Shay Broomhall anticipates it will take about 100 days to run the length of New Zealand.
After reconnecting with family in Warkworth, teenager Shay Broomhall set off last week on a gruelling solo expedition to run the length of New Zealand – crossing every conceivable kind of terrain, from 90 Mile Beach in the far north to the Southern Alps and beyond.
Shay began his run in Cape Reinga and anticipates it will take about 100 days to reach Bluff, at the bottom of the South Island, by covering about 30km a day along the Te Araroa trail.
It’s believed he will be the youngest person to have run the entire trail unsupported and is carrying everything he needs on his back, including a tent, sleeping bag, cooking gear, food and emergency equipment.
Shay, 19, returned to New Zealand early this year after spending most of his life in Essex, England. While at school there, he learned about and was dismayed by the plight of refugees who had fled to Europe.
He hopes to raise as much money as possible during his run to bolster aid efforts.
While in England, Shay joined Care4Calais, distributing relief supplies to refugees in northern France and Belgium.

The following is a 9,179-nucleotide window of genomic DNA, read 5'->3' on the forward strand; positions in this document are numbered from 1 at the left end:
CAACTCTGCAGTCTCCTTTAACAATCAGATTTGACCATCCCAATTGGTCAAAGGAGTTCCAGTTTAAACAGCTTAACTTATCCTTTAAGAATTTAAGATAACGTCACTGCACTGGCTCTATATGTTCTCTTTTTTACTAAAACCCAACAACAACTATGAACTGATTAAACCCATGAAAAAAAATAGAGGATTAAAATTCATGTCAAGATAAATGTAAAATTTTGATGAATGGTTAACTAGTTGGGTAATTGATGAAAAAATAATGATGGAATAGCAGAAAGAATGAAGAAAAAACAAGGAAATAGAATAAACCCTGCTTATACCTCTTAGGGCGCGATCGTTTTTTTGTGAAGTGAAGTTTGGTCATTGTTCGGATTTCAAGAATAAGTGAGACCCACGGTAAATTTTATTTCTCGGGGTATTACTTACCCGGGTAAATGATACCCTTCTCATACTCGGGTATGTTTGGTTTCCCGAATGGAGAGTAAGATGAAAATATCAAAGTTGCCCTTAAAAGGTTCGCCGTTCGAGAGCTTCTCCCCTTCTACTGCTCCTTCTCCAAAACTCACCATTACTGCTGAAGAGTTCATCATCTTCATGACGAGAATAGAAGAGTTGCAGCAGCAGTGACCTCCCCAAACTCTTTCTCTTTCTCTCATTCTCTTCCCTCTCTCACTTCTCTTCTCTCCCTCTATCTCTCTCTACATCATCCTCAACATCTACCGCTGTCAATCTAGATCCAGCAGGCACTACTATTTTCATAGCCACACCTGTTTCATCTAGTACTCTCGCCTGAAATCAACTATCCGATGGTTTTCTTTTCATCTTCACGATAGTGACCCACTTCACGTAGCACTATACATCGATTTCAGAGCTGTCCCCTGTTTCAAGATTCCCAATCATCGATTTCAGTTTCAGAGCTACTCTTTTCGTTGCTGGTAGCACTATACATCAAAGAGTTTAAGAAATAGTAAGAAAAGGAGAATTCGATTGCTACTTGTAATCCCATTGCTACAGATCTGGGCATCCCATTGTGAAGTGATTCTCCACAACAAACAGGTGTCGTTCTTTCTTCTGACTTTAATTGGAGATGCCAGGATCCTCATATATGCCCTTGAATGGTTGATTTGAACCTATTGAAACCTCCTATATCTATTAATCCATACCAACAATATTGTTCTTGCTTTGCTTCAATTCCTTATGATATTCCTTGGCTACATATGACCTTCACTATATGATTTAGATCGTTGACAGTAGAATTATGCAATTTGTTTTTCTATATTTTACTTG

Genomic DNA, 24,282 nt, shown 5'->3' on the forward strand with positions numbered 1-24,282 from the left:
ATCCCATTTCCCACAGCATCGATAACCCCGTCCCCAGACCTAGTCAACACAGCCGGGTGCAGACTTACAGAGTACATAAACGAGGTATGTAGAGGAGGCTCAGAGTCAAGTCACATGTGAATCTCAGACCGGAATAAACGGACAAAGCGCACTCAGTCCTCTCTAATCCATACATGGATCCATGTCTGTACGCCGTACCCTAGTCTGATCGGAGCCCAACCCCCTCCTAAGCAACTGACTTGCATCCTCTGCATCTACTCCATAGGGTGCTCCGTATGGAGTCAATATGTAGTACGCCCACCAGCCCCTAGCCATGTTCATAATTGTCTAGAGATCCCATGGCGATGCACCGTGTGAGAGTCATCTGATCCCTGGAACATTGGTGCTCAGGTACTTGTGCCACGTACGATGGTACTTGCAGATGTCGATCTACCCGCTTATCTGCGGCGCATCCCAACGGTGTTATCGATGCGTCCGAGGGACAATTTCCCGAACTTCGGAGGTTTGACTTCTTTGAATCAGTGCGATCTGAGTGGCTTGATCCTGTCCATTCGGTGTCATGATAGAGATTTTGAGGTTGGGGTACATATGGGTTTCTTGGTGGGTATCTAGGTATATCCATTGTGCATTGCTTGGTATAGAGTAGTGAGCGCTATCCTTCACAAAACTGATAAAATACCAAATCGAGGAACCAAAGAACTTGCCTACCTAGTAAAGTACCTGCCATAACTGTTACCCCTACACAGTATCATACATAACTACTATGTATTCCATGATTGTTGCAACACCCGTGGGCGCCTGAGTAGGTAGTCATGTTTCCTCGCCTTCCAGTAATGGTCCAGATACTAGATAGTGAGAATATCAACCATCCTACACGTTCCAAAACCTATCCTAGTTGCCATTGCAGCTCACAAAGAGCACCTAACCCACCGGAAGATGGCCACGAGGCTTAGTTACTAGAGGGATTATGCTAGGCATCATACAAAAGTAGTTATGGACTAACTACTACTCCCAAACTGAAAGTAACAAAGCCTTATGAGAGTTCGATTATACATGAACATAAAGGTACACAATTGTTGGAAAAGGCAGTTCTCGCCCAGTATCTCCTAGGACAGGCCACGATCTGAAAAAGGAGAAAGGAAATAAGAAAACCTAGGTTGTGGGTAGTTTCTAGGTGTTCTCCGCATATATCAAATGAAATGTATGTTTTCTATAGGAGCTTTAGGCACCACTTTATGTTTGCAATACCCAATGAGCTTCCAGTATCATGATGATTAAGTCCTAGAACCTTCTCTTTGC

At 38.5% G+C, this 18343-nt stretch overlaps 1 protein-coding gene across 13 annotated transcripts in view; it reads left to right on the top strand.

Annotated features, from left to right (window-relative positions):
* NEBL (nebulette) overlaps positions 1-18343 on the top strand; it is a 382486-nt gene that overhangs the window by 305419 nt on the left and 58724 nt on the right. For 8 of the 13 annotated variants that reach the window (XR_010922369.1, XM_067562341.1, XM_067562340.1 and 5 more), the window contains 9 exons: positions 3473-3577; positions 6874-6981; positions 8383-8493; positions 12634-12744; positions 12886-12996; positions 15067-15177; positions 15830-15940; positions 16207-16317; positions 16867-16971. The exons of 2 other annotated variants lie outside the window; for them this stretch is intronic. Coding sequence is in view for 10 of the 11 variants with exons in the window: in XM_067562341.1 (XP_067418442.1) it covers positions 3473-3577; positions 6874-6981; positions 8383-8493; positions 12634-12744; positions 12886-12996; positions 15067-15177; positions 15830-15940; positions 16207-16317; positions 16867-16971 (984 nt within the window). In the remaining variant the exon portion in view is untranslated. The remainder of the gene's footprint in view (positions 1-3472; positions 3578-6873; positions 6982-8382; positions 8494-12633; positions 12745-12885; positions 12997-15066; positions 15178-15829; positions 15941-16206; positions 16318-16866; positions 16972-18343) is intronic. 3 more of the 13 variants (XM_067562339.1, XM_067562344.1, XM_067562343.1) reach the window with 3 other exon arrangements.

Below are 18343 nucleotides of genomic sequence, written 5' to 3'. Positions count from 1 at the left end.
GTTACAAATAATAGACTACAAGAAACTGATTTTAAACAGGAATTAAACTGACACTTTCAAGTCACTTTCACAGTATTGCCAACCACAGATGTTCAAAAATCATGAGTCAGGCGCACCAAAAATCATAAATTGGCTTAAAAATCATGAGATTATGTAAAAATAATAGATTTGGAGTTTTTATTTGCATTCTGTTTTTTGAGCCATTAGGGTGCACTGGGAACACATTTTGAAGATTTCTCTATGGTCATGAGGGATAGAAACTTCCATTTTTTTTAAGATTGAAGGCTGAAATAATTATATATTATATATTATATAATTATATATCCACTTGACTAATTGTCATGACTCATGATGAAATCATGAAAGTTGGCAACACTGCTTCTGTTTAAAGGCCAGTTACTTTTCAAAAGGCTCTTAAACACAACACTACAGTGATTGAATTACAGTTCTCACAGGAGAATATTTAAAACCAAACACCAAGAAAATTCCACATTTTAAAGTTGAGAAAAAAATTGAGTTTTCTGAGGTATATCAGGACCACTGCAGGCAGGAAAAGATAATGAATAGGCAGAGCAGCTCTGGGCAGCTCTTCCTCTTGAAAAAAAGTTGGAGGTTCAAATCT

He says many of the refugees had fled parts of the Middle East – such as Syria and Lebanon – and others came from Africa.
“The media seems to portray them as not really people. But when you speak to them you find out that they are doctors and engineers and things like that. They would much rather be back home if they could be,” he says.
“One of the guys had seen his brother shot in front of him. Others had been stripped of their jobs back home.”
In addition to regular relief supplies such as tents and clothes, Care4Calais also sets up electrical generators and provided hairdressing kits, so that refugees could plug in electric shavers and get much needed haircuts.
Shay says the behaviour of the French authorities was appalling, regularly slashing tents and forcing refugees to move on.
Many refugees tried to escape by stowing away on trucks bound for the United Kingdom, but regularly got caught. One man Shay spoke to had been stuck in a refrigerated truck for 18 hours.
“My run, although a difficult journey, will be nothing compared to the journey these refugees make to western Europe,” he says.
Shay anticipates he will probably run for five or six days straight, then take a “rest” day, which will likely mean walking rather than running. He says he feels in good physical shape. He formerly played semi-professional football for Brightlingsea Regent FC, based in Essex, and recently completed a 50km ultra-marathon in Taupo.
Challenges for the New Zealand run include the possibility of sustaining an injury and some treacherous river crossings in the South Island. But Shay has no doubt that he will complete the journey.
“Even if I end up having to walk it, I will be happy with that,” he says.
To support Shay’s refugee fundraising effort, visit goldengiving.com/fundraising/runshay